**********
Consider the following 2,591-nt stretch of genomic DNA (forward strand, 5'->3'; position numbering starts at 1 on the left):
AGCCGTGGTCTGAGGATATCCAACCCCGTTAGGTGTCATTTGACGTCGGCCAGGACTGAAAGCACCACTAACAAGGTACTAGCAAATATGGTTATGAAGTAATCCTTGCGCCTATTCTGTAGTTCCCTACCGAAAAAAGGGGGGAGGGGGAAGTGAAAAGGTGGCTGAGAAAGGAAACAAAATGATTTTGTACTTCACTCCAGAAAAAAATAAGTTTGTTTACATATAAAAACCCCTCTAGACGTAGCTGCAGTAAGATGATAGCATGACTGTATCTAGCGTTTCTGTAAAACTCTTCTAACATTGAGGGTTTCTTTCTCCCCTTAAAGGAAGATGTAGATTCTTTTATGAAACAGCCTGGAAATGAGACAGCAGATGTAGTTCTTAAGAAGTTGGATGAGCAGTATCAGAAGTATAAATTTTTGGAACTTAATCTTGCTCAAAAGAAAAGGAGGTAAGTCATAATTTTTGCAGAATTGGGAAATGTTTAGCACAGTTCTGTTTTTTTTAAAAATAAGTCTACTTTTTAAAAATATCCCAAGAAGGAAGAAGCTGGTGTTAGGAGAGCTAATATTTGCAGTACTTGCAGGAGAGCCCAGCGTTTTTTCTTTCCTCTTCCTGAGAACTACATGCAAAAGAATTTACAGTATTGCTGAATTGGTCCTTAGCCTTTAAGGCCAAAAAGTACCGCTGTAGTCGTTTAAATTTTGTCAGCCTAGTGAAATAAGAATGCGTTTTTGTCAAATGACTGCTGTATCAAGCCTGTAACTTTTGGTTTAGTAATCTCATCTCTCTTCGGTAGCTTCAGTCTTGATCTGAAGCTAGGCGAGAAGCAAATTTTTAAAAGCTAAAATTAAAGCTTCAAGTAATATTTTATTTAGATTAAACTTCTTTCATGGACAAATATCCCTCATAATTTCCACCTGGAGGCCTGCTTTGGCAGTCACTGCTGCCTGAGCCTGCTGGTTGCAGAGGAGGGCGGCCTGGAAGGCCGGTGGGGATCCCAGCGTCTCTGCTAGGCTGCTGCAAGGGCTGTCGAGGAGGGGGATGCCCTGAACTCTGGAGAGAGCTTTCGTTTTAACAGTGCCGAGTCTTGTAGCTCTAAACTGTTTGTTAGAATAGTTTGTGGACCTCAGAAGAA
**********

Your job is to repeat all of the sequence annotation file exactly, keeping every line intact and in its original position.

Consider the following 2,591-nt stretch of genomic DNA (forward strand, 5'->3'; position numbering starts at 1 on the left):
AGCCGTGGTCTGAGGATATCCAACCCCGTTAGGTGTCATTTGACGTCGGCCAGGACTGAAAGCACCACTAACAAGGTACTAGCAAATATGGTTATGAAGTAATCCTTGCGCCTATTCTGTAGTTCCCTACCGAAAAAAGGGGGGAGGGGGAAGTGAAAAGGTGGCTGAGAAAGGAAACAAAATGATTTTGTACTTCACTCCAGAAAAAAATAAGTTTGTTTACATATAAAAACCCCTCTAGACGTAGCTGCAGTAAGATGATAGCATGACTGTATCTAGCGTTTCTGTAAAACTCTTCTAACATTGAGGGTTTCTTTCTCCCCTTAAAGGAAGATGTAGATTCTTTTATGAAACAGCCTGGAAATGAGACAGCAGATGTAGTTCTTAAGAAGTTGGATGAGCAGTATCAGAAGTATAAATTTTTGGAACTTAATCTTGCTCAAAAGAAAAGGAGGTAAGTCATAATTTTTGCAGAATTGGGAAATGTTTAGCACAGTTCTGTTTTTTTTAAAAATAAGTCTACTTTTTAAAAATATCCCAAGAAGGAAGAAGCTGGTGTTAGGAGAGCTAATATTTGCAGTACTTGCAGGAGAGCCCAGCGTTTTTTCTTTCCTCTTCCTGAGAACTACATGCAAAAGAATTTACAGTATTGCTGAATTGGTCCTTAGCCTTTAAGGCCAAAAAGTACCGCTGTAGTCGTTTAAATTTTGTCAGCCTAGTGAAATAAGAATGCGTTTTTGTCAAATGACTGCTGTATCAAGCCTGTAACTTTTGGTTTAGTAATCTCATCTCTCTTCGGTAGCTTCAGTCTTGATCTGAAGCTAGGCGAGAAGCAAATTTTTAAAAGCTAAAATTAAAGCTTCAAGTAATATTTTATTTAGATTAAACTTCTTTCATGGACAAATATCCCTCATAATTTCCACCTGGAGGCCTGCTTTGGCAGTCACTGCTGCCTGAGCCTGCTGGTTGCAGAGGAGGGCGGCCTGGAAGGCCGGTGGGGATCCCAGCGTCTCTGCTAGGCTGCTGCAAGGGCTGTCGAGGAGGGGGATGCCCTGAACTCTGGAGAGAGCTTTCGTTTTAACAGTGCCGAGTCTTGTAGCTCTAAACTGTTTGTTAGAATAGTTTGTGGACCTCAGAAGAA